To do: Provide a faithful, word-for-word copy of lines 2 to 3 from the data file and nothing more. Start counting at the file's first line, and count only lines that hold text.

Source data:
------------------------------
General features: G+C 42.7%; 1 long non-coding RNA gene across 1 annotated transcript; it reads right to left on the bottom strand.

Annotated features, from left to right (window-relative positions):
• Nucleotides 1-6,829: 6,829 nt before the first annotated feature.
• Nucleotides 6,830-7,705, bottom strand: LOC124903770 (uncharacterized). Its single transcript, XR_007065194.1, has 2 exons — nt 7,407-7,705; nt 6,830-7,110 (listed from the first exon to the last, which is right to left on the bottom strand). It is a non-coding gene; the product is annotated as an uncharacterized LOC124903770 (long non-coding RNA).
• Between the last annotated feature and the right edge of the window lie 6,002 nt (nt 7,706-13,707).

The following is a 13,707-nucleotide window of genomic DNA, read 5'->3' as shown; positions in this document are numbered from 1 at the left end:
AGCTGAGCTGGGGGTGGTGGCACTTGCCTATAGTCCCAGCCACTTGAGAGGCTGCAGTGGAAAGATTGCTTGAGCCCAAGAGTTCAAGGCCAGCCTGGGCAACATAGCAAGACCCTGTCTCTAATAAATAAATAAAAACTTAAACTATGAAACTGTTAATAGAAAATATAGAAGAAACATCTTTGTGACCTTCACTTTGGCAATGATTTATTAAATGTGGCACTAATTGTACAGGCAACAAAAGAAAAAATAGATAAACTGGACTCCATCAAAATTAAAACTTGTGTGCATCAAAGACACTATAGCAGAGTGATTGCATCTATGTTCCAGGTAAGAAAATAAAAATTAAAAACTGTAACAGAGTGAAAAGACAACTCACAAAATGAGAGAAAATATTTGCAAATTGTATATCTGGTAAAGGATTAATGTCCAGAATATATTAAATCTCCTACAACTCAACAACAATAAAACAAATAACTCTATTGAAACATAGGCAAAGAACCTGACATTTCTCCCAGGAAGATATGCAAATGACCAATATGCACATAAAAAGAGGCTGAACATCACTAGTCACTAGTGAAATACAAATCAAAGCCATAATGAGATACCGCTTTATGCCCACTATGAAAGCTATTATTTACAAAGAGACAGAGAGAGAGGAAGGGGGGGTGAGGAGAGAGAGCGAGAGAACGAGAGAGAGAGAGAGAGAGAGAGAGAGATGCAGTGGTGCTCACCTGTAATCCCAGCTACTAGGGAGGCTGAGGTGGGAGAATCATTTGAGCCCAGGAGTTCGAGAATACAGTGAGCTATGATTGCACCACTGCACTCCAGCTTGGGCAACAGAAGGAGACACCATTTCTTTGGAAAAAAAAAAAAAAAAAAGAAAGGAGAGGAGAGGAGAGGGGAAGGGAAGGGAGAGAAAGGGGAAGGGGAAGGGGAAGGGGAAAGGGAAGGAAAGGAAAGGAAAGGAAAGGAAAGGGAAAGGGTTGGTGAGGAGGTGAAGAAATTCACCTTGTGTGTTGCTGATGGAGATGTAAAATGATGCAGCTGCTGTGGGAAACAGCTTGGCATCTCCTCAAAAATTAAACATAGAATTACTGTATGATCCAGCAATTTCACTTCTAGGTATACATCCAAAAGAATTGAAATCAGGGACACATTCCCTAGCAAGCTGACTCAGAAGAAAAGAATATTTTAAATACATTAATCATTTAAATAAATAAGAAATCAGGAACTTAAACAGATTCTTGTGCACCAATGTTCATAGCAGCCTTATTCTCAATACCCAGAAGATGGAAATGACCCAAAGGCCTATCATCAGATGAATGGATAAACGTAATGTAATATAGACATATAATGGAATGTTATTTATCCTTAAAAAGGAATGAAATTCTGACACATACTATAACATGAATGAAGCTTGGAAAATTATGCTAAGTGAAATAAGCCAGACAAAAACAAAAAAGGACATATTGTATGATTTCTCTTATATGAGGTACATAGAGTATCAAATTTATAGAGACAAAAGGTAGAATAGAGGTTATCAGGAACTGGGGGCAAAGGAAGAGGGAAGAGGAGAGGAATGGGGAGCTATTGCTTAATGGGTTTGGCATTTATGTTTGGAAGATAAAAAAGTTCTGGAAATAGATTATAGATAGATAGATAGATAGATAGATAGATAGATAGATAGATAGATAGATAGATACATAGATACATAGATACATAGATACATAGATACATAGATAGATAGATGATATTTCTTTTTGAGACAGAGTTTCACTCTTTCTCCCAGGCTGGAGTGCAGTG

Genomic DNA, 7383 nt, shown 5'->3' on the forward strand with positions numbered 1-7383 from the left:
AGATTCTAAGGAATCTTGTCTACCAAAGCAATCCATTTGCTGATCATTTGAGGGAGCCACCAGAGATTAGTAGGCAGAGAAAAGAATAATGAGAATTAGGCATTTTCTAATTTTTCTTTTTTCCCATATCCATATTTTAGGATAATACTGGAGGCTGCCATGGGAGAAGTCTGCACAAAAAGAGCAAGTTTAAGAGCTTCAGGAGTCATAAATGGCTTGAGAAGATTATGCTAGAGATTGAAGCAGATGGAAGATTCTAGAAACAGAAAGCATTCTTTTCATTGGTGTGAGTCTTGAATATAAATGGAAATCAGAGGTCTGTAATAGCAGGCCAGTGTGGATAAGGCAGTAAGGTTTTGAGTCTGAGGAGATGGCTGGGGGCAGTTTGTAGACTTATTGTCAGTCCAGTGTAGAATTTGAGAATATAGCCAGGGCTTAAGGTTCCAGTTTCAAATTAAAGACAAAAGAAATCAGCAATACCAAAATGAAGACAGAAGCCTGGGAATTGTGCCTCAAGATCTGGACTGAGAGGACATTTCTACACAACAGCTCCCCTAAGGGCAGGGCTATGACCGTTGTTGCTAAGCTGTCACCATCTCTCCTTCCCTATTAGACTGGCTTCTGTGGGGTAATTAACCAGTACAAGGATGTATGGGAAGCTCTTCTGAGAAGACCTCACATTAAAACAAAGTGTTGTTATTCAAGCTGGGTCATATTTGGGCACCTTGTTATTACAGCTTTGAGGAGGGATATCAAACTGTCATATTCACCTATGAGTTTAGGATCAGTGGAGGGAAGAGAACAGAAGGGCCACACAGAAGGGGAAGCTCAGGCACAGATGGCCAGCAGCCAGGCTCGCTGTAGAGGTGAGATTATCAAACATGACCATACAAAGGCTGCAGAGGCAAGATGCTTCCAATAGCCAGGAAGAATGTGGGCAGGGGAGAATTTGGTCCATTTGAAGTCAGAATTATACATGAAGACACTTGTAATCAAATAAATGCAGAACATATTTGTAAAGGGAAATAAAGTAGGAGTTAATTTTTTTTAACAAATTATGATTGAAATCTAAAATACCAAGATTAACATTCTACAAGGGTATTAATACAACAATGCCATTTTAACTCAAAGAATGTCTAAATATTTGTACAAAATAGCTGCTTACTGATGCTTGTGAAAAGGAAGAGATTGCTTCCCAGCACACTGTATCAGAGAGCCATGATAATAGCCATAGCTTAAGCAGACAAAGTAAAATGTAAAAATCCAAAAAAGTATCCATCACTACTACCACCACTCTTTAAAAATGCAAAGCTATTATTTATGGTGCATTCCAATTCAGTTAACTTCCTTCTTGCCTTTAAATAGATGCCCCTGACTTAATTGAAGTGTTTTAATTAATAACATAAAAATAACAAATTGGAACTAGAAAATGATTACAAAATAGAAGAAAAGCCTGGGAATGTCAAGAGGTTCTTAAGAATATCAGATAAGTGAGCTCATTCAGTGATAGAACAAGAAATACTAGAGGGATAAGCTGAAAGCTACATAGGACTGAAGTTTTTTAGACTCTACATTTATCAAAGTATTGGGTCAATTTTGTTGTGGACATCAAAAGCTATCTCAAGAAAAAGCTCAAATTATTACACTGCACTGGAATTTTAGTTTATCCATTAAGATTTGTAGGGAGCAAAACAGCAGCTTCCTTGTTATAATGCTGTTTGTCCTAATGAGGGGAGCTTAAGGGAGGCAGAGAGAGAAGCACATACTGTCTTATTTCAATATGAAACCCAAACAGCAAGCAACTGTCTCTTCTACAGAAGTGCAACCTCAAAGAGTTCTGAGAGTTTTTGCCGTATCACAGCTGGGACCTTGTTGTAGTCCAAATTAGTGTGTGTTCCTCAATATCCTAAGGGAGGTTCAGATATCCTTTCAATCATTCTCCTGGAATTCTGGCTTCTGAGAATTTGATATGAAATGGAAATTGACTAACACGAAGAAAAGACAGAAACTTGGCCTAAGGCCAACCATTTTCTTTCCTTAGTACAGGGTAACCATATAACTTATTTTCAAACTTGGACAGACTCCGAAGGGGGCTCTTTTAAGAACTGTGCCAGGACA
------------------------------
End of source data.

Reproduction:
Annotated features, from left to right (window-relative positions):
• Nucleotides 1-6,829: 6,829 nt before the first annotated feature.